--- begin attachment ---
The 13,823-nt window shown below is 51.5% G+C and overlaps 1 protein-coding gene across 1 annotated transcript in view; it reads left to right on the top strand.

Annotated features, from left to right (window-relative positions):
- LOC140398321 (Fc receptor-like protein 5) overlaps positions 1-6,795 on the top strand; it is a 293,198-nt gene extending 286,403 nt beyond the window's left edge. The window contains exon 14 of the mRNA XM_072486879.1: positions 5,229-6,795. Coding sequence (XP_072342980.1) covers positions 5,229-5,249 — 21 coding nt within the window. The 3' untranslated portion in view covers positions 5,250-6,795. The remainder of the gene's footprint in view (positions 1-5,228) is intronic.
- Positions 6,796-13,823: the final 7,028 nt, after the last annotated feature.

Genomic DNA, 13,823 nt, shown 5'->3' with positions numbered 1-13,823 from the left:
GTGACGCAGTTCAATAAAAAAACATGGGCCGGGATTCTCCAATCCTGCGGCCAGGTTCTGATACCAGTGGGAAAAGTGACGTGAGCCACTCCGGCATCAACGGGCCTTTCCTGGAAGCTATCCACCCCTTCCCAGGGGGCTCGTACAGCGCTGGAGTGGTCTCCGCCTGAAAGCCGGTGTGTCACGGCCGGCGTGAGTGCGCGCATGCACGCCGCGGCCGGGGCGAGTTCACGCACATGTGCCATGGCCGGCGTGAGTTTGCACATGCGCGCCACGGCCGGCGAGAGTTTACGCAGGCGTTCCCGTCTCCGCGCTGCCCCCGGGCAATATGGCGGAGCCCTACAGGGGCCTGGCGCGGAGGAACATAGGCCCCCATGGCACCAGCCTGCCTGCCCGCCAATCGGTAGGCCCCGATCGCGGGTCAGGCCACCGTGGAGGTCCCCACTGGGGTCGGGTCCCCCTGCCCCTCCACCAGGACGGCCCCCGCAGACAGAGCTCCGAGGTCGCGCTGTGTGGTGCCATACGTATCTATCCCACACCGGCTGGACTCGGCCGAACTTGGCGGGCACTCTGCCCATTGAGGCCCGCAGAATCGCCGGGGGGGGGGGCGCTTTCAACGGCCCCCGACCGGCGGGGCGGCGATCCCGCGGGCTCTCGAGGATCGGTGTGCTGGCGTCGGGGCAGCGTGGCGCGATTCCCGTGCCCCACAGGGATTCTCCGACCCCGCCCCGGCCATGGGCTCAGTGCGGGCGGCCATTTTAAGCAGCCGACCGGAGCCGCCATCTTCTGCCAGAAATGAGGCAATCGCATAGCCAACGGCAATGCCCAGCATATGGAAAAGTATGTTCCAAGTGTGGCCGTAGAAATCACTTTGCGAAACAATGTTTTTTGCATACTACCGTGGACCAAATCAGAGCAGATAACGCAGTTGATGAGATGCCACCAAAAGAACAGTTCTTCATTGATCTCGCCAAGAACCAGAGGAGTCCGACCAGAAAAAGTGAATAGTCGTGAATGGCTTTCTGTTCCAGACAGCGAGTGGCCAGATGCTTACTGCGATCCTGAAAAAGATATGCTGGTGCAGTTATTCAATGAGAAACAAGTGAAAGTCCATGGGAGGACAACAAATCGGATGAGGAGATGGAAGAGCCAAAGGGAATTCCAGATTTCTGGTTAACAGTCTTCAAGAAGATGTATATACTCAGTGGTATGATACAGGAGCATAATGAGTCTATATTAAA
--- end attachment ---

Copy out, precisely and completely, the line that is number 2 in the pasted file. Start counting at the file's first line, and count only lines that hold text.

Annotated features, from left to right (window-relative positions):